CoverBoy: James Charles Dickinson is Not a Girl

James Charles Dickinson is not a girl.

The seventeen-year-old high school student and makeup expert from Bethlehem, N.Y., has just been named a model for cosmetics giant CoverGirl. Dickinson (who also goes by James Charles) has nearly 600,000 followers on Instagram and more than 80,000 subscribers to his YouTube channel. After premiering in CoverGirl’s “So Lashy!” campaign for its latest mascara launch, Charles will be featured in magazine ads and television spots.

There’s only one problem: James Charles Dickinson is not a girl. And as the name implies, CoverGirl is a company that sells beauty products to women. They do so, very successfully, because men don’t wear makeup. We don’t wear makeup because evolution, and maybe even God, have conditioned us to attract mates through displays of strength and decency and the ability to provide. Painting ourselves to look like the very demographic we are trying to impress is not a very smart move. (The exceptions, of course, are rock stars).

There are a few noteworthy things about the current debate about gender, of which James Charles, who is gay, is a product. They point to the real meaning behind what liberals claim is the drive to eliminate the gender binary of male and female. One is that social justice warriors and gay and trans activists have no interest in “crushing the binary” of male and female. What they really want to crush is masculinity. This misandry explains why transgender “women” are celebrated in the media much more than transgender “men.” Transgender teen Jazz Jennings gets the cover of Time magazine, Caitlyn Jenner is a goddess, and James Charles is the toast of the media elite now that he’s a CoverGirl. The same can’t be said for, say, transgender men like Chas Bono.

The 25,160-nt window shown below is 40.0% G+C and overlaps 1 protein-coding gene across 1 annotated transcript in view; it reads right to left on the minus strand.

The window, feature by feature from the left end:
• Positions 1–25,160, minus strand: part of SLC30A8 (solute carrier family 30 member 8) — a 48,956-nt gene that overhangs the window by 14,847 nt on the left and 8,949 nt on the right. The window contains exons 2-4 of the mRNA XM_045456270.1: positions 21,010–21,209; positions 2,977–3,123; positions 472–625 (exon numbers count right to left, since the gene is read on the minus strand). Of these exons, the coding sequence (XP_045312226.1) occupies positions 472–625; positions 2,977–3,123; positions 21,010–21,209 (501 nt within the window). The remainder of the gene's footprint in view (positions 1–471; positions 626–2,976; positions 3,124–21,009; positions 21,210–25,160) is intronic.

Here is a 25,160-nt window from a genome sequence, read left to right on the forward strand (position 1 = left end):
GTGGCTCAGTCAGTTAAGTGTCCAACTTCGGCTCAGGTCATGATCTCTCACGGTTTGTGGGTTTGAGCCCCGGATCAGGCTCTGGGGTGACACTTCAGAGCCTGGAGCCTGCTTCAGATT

As well, to many social justice warriors and their epicene friends in the media, it’s a sign of progress when a man has feminized himself to the point where he appears as a CoverGirl. Most guys are pushy, selfish jerks who are all potential predators, right? So why not just neuter them? James Charles’ CoverGirl coup, like Caitlyn Jenner’s revealing Vanity Fair cover shoot, represents an abandonment of masculinity. And yet, the euphoric nature of the culture celebrating these “women” is intense because it is so desperate, like a guilty person loudly shouting their innocence. (It’s worth noting that healthy men can be in touch with their feminine side, but they don’t have to wear makeup or mimic women to do so).

While homosexuality and transgenderism are nothing new, what is new is the widespread cultural effort to isolate, ridicule and eradicate traditional masculinity. As the brilliant Kevin Williamson noted in an essay, “Laverne Cox is Not a Woman,” there’s nothing new about transgenderism, which goes back at least to the Greeks. What is new is the desire to play pretend, to announce that the fabric of reality has changed simply because you told it to. Williamson notes: